If your cat absolutely hates getting their nails trimmed, there's still hope. Try going very slowly and making the process extra rewarding with plenty of treats or a special catnip toy that only comes out after nail clipping. If your cat gets upset during the process, stay calm and take a break.
If your cat resists, don't raise your voice or punish her. Never attempt a clipping when your cat is agitated or you're upset. And don't rush—you may cut into the quick. Don't try to trim all of your cat's claws at one time.
The quick contains the nerves and blood vessels of the nail. If the quick is clipped, it causes a lot of pain and bleeding. Injury is most likely the reason your cat hates getting their nails trimmed; once they feel that pain, they know what to avoid. A well-trained cat will not mind getting its nails trimmed.
For some pets, oral medication doesn't provide enough sedation or anxiety relief. These kitties may need injectable sedation administered by a veterinarian during a checkup, toenail trim, x-rays, or other procedure.
Getting your cat comfortable
Try to clip one nail at a time with breaks in between so you don't overwhelm them. Give your cat lots of praise when they let you trim one of their nails. Treats are also a great option to have handy for positive reinforcement.
Second, while it's not easy to teach a cat to not use her claws, you definitely can teach her to not use her claws on you. Rub some catnip on a scratching post and then take her over to the scratching post several times a day to encourage her to stretch and scratch it.
Both indoor and outdoor cats need to have their nails trimmed because their nails can be snagged and caught in soft surfaces, or the cat may lose their ability to retract their claws altogether. Arthritic cats, indoors or out, usually don't exercise enough to keep their nails short via scratching.
They also scratch to trim their nails. Outdoor cats probably use some tree around. However, your cat is an indoor cat, a scratching post may come in handy. And if you do not have a scratching post … well, then you will find it difficult to stop your cat scratching the sofa - regardless of your opinion about that.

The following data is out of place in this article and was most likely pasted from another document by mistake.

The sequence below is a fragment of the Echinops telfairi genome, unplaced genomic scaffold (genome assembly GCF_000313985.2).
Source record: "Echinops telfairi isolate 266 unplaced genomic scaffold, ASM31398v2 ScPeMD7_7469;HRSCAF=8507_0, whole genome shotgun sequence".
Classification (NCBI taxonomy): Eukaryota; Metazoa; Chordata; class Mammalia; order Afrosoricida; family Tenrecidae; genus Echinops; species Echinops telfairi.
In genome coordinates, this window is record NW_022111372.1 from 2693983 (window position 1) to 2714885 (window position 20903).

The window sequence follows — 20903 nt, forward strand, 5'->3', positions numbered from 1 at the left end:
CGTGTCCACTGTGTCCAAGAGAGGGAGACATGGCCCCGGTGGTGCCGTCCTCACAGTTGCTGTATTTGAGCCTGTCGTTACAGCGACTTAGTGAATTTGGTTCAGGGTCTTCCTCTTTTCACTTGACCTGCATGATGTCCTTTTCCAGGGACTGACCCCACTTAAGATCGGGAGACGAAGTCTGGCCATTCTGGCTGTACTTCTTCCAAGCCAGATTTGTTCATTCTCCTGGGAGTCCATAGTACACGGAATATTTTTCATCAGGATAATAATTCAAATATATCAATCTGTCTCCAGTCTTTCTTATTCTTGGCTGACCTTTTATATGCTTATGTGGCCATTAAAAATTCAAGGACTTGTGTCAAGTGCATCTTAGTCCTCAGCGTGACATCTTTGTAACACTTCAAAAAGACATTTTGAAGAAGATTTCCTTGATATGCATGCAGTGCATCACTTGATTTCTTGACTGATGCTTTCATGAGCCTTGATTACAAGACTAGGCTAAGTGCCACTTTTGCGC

Are nail caps safe for cats? According to Mary Molloy, animal behavior counselor and founder of Nirvana Tails in NYC—yes, absolutely. “[The caps] do not prevent the cat from retracting his claw, and if properly applied, they do not cause any pain or damage to the claw bed,” she reports.
Without the keratin part of the nail to protect the quick, the tender live tissue, including blood vessels and nerves, is exposed and painful. Your veterinarian may prescribe pain medication or give an injection to keep your cat more comfortable.
Recognizing aggression and startling an aggressive cat without physical contact is usually effective. Avoid situations that you know make a cat aggressive. Separate cats that act aggressively toward each other and reintroduce slowly with positive reinforcement, as described in the Territorial Aggression section.
Scruffing is uncomfortable and may even be painful for the cat. Scruffing could also damage your relationship with your cat. Your cat may see this treatment as a betrayal of trust and begin to act more fearful or hostile around you.
Diphenhydramine. This is an over-the-counter drug with the main ingredient as Benadryl which helps in cat sedation for travel. The dosage is very low than that administered to humans. It is often recommended for cats that suffer from travel anxiety.
Do cat claw covers work? Yes, cat claw covers, also known as claw caps or claw covers, can work to protect furniture and other surfaces from scratches caused by cats. These are small caps made of soft plastic or rubber that are placed over the cat's claws to blunt them and prevent damage.
If a cat is too stressed on the grooming table, and is badly matted, the most humane route to take is to sedate the cat to get it shaved. Once this has been done we have a clean slate to start the counter conditioning programme to help the cat get used to the grooming process.
Trimming a cat's claws every two to three weeks is an important part of maintaining your pet's health. Not only does a quick trim protect you, your pet and your family, it can also save your sofa, curtains and other furniture.
Bring out the clippers. Hold for two seconds, give your pet a treat, then put the clippers away. Repeat until your dog or cat is obviously comfortable when you bring out the clippers and he is looking to you for a treat.
Severely overgrown and curved nails can grow into the footpad, causing significant pain and mobility problems. Therefore, it is very important to keep your cat's nails short. Cat should have their nails trimmed every 10 days to 2 weeks so that they do not get to this point.
If you're unsure, veterinary clinics or grooming facilities can often apply claw caps for a minor fee.
Can I Cut My Cat's Nails with Human Nail Clippers? While it is not dangerous to use a human nail cutter it may cause the nails to split. This can make your job more difficult and may be painful for your cat.